Six ways Zwift can make this your best winter yet
The reasons to use Zwift to help your winter training are compelling
It’s happened – the dark, gloomy, cold, wet days and nights of winter have drawn in, and with it, we know first-hand how motivation to get out and ride your bike can freefall. This means, despite our often lofty goals and ambitious plans for the coming year, training plans stall until the weather has turned, going out for the odd outing when the skies clear. Surely there’s a better solution?
Cyclists have relied on the turbo for winter ‘miles’ for decades but, at the same time, indoor training has also been long maligned as boring and contrary to the spirit of what riding a bike is all about. However, interactive platforms like Zwift have taken indoor training by the scruff of the neck to make riding the turbo a stimulating, entertaining and, above all else, efficient way to spend your time on the bike.
If you’re wanting to give your winter riding a shot in the legs, Zwift could be the solution you’re looking for. With the help of ex-pro rider and cycling coach Dean Downing, we’ve identified six ways Zwift can make this your best winter yet.
Stay warm, dry and safe
One of the main reasons why riders don't get out at much as they'd like in winter is the weather. You open the curtains, and it looks grey and wet, still dark out, or perhaps there’s ice on the drive making you (wisely) think twice about venturing out. Or, perhaps you’ve just finished work and daylight has already disappeared. Whatever the reason, Zwift can help you overcome it.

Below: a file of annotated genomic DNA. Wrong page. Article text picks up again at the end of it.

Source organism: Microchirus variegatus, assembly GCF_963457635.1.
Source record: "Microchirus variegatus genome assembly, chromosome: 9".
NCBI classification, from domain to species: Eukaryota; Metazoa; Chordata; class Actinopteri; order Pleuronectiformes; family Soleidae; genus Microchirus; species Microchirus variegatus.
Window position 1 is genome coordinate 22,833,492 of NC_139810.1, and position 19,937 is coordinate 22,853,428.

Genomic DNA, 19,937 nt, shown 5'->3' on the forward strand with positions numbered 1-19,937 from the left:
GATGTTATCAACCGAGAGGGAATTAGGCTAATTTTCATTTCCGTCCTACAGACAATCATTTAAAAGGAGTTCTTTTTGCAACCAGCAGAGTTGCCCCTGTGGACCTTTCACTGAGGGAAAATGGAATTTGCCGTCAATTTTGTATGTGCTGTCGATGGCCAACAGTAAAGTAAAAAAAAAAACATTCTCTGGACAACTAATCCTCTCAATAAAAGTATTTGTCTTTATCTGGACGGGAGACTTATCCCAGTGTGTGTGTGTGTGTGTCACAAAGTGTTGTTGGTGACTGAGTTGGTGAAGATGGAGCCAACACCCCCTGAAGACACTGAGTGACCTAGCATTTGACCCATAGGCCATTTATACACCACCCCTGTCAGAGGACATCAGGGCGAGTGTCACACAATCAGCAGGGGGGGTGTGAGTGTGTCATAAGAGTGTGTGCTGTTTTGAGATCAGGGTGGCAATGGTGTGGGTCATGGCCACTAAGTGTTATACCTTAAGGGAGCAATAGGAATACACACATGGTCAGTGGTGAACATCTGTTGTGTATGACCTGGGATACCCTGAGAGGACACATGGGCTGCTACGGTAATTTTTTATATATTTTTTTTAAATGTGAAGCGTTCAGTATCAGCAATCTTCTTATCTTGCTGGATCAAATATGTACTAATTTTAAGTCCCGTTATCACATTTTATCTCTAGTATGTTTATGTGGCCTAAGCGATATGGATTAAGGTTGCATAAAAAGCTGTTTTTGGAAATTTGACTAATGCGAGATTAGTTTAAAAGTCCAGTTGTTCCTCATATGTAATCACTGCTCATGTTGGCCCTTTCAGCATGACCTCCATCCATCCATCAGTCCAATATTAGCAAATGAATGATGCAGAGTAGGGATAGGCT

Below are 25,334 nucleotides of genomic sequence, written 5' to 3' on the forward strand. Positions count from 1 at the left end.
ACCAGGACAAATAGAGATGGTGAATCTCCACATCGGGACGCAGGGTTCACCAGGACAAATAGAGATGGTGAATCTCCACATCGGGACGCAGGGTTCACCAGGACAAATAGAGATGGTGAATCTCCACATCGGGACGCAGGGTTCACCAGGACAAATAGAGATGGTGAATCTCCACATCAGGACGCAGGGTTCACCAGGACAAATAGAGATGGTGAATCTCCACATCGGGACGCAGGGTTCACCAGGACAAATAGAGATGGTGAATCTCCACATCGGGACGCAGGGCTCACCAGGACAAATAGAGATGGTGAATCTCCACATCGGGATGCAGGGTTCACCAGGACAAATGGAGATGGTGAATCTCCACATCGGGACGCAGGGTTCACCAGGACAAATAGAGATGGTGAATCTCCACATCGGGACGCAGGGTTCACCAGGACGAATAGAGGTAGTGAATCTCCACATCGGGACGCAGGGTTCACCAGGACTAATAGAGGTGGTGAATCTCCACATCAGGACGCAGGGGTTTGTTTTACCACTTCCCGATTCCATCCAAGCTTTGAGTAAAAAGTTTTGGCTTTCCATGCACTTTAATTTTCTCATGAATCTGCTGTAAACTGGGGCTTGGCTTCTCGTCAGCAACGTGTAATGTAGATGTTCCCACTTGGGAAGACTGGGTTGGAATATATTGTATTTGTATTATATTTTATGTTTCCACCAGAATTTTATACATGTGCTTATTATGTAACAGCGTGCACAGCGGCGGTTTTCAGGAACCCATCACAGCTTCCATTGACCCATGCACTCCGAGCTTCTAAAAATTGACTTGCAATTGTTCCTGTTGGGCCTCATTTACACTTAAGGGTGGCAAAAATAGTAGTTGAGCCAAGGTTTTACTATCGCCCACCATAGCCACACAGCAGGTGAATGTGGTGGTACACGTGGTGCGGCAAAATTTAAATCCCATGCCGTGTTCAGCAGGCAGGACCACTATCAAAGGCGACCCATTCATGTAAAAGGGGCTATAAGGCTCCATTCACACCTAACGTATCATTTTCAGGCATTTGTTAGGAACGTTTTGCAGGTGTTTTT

“For me personally, Zwift helps massively in the winter because I hate riding in the rain and I've now become a fair weather cyclist," says Downing.
“Training after work, or in the dark and in the cold, can sometimes be unsafe. Zwift allows you to do your training properly in the safety of your own home or garage. You can replicate a road session on Zwift, getting in that valuable training regardless of the conditions."
Quick and convenient
As well as helping to keep you out of the nasty and sometimes dangerous winter weather and road conditions, Zwift is also ideal for the time-crunched cyclist, who needs to balance training alongside work, family and social commitments.
“Zwift is a very convenient training option for the time-crunched cyclist who is looking to work to a training programme," he says. “For me, the benefit of doing three intense dedicated training sessions a week on Zwift and maybe getting out at the weekend, far outweigh doing nothing in the week because of a lack of time."
Ultimately, Zwift allows riders to squeeze quick, convenient training sessions into an otherwise busy midweek schedule. Helpfully, riding indoors also means less preparation time - you don’t have to don all your winter layers after worrying about how many you should wear, nor do you have to contend with traffic or ride out of town to find uninterrupted training roads.
Additionally, your bike will stay nice and clean, too (apart from the inevitable sweat!), so you won’t need to spend time with a bucket and soapy water either.
The good news here is, while you might spend three to five hours outside on the bike at the weekend (we all need our outdoor fix), Zwift allows you to get far more training bang for your buck when time is short. Zwift’s structured workouts and rides encourage you to ride to defined effort levels, eliminating the ‘junk miles’ and targeting specific areas of your fitness.